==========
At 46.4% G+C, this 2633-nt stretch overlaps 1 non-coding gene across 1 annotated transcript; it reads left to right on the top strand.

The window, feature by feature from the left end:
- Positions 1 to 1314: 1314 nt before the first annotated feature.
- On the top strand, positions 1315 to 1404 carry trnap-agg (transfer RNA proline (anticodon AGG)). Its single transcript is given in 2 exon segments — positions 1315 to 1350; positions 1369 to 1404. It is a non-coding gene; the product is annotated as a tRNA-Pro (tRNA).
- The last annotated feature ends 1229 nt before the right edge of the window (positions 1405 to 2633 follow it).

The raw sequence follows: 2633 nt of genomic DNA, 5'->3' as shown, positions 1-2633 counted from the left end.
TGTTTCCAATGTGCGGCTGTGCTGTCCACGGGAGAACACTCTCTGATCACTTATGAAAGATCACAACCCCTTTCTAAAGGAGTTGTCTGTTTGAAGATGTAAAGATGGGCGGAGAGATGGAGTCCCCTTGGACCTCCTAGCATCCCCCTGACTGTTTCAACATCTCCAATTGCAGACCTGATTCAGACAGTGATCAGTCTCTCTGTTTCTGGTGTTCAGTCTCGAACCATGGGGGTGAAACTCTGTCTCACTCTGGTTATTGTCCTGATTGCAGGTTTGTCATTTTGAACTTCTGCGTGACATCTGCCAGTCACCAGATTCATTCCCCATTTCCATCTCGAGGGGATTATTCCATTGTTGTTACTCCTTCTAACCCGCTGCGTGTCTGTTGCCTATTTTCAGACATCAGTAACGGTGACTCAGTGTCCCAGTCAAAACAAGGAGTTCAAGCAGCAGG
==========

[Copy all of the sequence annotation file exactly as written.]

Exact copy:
At 46.4% G+C, this 2633-nt stretch overlaps 1 non-coding gene across 1 annotated transcript; it reads left to right on the top strand.

The window, feature by feature from the left end:
- Positions 1 to 1314: 1314 nt before the first annotated feature.
- On the top strand, positions 1315 to 1404 carry trnap-agg (transfer RNA proline (anticodon AGG)). Its single transcript is given in 2 exon segments — positions 1315 to 1350; positions 1369 to 1404. It is a non-coding gene; the product is annotated as a tRNA-Pro (tRNA).
- The last annotated feature ends 1229 nt before the right edge of the window (positions 1405 to 2633 follow it).

The raw sequence follows: 2633 nt of genomic DNA, 5'->3' as shown, positions 1-2633 counted from the left end.
TGTTTCCAATGTGCGGCTGTGCTGTCCACGGGAGAACACTCTCTGATCACTTATGAAAGATCACAACCCCTTTCTAAAGGAGTTGTCTGTTTGAAGATGTAAAGATGGGCGGAGAGATGGAGTCCCCTTGGACCTCCTAGCATCCCCCTGACTGTTTCAACATCTCCAATTGCAGACCTGATTCAGACAGTGATCAGTCTCTCTGTTTCTGGTGTTCAGTCTCGAACCATGGGGGTGAAACTCTGTCTCACTCTGGTTATTGTCCTGATTGCAGGTTTGTCATTTTGAACTTCTGCGTGACATCTGCCAGTCACCAGATTCATTCCCCATTTCCATCTCGAGGGGATTATTCCATTGTTGTTACTCCTTCTAACCCGCTGCGTGTCTGTTGCCTATTTTCAGACATCAGTAACGGTGACTCAGTGTCCCAGTCAAAACAAGGAGTTCAAGCAGCAGG